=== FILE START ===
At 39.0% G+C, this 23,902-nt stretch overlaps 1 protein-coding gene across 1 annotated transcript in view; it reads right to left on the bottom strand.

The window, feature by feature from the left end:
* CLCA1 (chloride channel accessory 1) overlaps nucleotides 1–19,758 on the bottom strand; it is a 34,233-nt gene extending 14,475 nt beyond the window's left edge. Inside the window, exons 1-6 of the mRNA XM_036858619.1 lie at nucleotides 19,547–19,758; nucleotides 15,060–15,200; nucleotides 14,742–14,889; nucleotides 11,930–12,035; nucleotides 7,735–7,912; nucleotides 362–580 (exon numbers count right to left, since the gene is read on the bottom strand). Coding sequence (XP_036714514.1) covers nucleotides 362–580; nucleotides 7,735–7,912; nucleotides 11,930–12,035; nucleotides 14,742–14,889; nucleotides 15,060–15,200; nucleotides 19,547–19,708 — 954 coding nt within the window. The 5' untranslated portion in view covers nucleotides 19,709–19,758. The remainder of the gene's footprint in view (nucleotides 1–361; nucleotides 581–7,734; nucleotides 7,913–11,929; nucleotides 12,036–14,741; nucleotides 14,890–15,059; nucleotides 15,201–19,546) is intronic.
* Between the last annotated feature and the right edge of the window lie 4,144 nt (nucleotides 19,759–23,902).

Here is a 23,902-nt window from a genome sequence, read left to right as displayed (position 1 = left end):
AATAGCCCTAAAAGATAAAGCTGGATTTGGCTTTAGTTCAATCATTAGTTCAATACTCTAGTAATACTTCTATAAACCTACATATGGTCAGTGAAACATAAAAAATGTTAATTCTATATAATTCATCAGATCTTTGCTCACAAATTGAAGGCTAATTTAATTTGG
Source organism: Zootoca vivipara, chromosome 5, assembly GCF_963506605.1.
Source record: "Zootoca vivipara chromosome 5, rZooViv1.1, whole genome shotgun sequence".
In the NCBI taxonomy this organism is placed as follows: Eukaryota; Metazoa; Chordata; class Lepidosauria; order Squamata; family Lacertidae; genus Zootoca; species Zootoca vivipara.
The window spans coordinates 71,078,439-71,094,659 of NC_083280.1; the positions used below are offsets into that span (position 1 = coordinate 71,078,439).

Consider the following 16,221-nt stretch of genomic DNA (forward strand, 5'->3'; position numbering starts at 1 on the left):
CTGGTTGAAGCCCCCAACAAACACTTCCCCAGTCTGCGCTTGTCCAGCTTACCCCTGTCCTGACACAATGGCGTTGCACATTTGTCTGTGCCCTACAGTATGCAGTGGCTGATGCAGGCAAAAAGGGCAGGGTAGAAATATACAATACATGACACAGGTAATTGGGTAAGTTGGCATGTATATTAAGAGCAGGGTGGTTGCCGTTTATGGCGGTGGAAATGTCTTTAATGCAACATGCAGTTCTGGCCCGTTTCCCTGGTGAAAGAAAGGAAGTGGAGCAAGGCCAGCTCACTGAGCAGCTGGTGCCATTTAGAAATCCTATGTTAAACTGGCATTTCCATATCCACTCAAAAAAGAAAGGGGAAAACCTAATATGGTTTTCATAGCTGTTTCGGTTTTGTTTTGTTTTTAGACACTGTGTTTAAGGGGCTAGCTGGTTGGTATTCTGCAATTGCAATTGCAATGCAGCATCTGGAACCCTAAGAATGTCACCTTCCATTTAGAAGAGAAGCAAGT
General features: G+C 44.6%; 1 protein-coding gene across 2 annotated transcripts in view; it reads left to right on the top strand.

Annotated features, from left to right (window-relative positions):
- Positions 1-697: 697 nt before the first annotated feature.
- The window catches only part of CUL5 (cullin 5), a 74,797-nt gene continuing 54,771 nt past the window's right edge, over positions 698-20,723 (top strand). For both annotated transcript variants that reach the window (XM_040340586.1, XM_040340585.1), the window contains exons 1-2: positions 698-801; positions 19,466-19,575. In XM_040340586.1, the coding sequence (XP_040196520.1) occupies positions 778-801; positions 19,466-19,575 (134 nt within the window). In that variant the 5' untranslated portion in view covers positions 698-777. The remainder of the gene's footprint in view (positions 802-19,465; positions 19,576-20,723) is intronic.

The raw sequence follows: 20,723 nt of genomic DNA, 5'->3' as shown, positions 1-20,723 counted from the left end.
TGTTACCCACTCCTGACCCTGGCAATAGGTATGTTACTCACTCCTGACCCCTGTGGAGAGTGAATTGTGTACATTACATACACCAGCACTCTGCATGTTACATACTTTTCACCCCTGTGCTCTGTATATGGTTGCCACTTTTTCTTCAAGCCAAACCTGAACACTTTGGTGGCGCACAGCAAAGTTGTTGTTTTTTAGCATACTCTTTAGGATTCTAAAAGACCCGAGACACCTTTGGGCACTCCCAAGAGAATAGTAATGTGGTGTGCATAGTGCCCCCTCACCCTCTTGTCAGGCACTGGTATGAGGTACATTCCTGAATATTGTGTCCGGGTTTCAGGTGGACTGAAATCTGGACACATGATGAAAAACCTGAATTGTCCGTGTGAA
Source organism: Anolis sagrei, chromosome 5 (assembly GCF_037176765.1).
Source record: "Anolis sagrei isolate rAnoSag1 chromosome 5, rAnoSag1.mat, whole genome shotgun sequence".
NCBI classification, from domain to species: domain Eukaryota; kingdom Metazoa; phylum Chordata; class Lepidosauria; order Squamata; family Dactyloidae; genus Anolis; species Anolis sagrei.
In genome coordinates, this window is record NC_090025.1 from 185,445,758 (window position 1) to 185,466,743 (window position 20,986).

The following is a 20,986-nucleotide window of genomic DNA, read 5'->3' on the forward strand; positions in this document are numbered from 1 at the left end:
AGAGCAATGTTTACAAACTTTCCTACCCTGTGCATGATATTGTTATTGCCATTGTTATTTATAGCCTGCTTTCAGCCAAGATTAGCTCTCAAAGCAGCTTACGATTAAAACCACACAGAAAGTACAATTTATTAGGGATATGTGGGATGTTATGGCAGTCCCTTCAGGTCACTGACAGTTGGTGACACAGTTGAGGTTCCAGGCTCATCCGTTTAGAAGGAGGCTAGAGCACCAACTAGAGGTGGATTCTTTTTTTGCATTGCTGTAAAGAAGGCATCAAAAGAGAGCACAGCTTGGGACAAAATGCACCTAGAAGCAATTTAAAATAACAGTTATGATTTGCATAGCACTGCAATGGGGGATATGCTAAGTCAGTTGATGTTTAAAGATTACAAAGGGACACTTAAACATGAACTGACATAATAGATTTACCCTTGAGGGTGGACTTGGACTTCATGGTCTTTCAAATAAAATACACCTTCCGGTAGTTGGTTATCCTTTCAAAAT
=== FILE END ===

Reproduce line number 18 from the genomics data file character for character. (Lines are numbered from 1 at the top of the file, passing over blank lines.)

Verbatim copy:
TGTTACCCACTCCTGACCCTGGCAATAGGTATGTTACTCACTCCTGACCCCTGTGGAGAGTGAATTGTGTACATTACATACACCAGCACTCTGCATGTTACATACTTTTCACCCCTGTGCTCTGTATATGGTTGCCACTTTTTCTTCAAGCCAAACCTGAACACTTTGGTGGCGCACAGCAAAGTTGTTGTTTTTTAGCATACTCTTTAGGATTCTAAAAGACCCGAGACACCTTTGGGCACTCCCAAGAGAATAGTAATGTGGTGTGCATAGTGCCCCCTCACCCTCTTGTCAGGCACTGGTATGAGGTACATTCCTGAATATTGTGTCCGGGTTTCAGGTGGACTGAAATCTGGACACATGATGAAAAACCTGAATTGTCCGTGTGAA